A former Chief Technical Pilot for Boeing has been charged with fraud over allegations that he deliberately deceived the Federal Aviation Administration (FAA) during its evaluation of the 737MAX aircraft.
Prosecutors allege that Mark A. Forkner, 49, provided false and inaccurate information about new flight controls that Boeing had developed for the 737MAX called the Maneuvering Characteristics Augmentation System (MCAS).
The MCAS system was blamed for two fatal crashes involving the 737MAX with a total loss of life of all 346 passengers and crew aboard the Lion Air and Ethiopian Airlines flights. The 737MAX was grounded for 20-months following the accidents as regulators worked with Boeing to fix the flawed MCAS system.
“Forkner allegedly abused his position of trust by intentionally withholding critical information about MCAS during the FAA evaluation and certification of the 737 MAX and from Boeing’s U.S.‑based airline customers,” said Assistant Attorney General Kenneth A. Polite Jr. of the Justice Department’s Criminal Division.
“In doing so, he deprived airlines and pilots from knowing crucial information about an important part of the airplane’s flight controls.”
Acting U.S. Attorney Chad E. Meacham for the Northern District of Texas claims Forkner was driven by a desire to save Boeing money by downplaying MCAS in an effort to get the 737MAX approved quickly and with as little review as possible.
“His callous choice to mislead the FAA hampered the agency’s ability to protect the flying public and left pilots in the lurch, lacking information about certain 737 MAX flight controls.” Meacham commented.
“The Department of Justice will not tolerate fraud – especially in industries where the stakes are so high.”
Boeing started developing and marketing its 737MAX variant in June 2011 but in late 2016, Forkner is said to have discovered information about an important change that had been made to MCAS.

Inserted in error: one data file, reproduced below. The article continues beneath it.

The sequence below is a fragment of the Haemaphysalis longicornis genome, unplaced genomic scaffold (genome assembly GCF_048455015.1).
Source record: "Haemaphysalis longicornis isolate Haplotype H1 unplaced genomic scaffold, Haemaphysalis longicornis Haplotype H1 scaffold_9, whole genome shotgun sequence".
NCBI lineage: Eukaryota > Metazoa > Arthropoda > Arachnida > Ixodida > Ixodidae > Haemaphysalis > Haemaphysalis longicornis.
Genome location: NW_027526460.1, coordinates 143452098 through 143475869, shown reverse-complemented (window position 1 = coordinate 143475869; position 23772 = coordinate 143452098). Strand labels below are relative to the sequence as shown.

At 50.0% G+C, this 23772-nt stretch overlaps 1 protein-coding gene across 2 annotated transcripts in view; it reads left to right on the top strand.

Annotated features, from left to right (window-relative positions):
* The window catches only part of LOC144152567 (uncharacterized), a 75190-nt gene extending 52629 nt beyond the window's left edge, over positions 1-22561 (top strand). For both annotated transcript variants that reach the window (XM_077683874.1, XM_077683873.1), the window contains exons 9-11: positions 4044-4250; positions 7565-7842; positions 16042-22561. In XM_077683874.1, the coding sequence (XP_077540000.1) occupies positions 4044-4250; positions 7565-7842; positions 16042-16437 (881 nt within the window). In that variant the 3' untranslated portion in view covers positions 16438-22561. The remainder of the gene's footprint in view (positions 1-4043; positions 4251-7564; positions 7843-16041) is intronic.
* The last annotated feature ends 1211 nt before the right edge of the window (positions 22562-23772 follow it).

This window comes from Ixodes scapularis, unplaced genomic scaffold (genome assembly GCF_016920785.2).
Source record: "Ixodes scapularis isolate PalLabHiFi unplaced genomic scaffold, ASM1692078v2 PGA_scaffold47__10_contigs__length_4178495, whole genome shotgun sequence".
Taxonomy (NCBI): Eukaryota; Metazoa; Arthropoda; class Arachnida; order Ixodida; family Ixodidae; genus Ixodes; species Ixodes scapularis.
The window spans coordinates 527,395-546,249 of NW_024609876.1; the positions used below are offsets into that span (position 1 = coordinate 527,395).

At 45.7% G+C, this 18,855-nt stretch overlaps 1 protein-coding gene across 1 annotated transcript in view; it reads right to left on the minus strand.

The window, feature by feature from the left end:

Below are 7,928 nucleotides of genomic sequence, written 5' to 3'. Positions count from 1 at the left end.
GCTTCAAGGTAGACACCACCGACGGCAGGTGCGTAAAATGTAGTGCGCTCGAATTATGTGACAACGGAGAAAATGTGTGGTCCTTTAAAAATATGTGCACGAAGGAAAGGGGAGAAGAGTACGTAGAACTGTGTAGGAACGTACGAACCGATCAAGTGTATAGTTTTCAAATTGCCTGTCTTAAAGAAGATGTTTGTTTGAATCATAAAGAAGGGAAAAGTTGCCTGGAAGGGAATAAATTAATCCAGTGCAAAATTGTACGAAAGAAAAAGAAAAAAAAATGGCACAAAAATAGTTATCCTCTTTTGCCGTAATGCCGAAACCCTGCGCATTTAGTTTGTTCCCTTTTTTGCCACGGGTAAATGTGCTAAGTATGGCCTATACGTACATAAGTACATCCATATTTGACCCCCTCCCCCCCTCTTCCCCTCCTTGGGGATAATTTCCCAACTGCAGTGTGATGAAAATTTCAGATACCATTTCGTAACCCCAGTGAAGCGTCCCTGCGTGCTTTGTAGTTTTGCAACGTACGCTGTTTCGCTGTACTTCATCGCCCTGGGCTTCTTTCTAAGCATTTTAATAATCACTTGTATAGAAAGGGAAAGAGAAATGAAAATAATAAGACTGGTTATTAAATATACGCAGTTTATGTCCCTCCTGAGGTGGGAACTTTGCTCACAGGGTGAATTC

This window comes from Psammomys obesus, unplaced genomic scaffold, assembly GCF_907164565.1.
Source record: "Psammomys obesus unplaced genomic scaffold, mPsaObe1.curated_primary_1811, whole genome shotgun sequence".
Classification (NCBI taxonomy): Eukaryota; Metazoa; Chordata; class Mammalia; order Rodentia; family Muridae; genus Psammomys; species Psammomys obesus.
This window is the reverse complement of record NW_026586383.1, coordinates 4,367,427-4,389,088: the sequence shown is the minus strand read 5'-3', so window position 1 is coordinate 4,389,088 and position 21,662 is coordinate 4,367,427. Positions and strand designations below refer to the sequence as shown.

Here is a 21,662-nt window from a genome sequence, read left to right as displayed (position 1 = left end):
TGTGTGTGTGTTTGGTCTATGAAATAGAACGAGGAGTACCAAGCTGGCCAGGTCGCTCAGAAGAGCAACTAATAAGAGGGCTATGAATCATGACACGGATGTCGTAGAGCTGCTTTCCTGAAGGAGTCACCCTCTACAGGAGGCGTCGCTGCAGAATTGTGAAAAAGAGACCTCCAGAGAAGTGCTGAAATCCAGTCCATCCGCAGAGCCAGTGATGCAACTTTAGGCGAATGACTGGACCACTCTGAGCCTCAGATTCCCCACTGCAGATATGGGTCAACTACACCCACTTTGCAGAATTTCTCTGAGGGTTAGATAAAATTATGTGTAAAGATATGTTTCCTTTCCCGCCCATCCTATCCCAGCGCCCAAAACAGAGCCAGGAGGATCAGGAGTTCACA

The changes could have had an impact on a review being carried out by the FAA’s Aircraft Evaluation Group who were responsible for deciding how much additional training pilots needed to fly the MAX variant.
Forkner is accused of intentionally withholding the information he had discovered from the FAA review board. In turn, the FAA deleted any reference to MCAS from its review meaning that the system wasn’t mentioned in any pilot manuals or training materials.
It was only after the October 29, 2018, crash of Lion Air flight 610 that the FAA became aware of the MCAS changes that Forkner had allegedly deliberately withheld. The FAA was still reviewing the implications of this information when Ethiopian Airlines Flight 30 crashed on March 10, 2019.
Forkner is due to appear in federal court in Fort Worth, Texas on Friday charged with four counts of wire fraud and two counts of fraud involving aircraft parts.
Mateusz Maszczynski honed his skills as an international flight attendant at the most prominent airline in the Middle East and has been flying throughout the COVID-19 pandemic for a well-known European airline. Matt is passionate about the aviation industry and has become an expert in passenger experience and human-centric stories. Always keeping an ear close to the ground, Matt's industry insights, analysis and news coverage is frequently relied upon by some of the biggest names in journalism.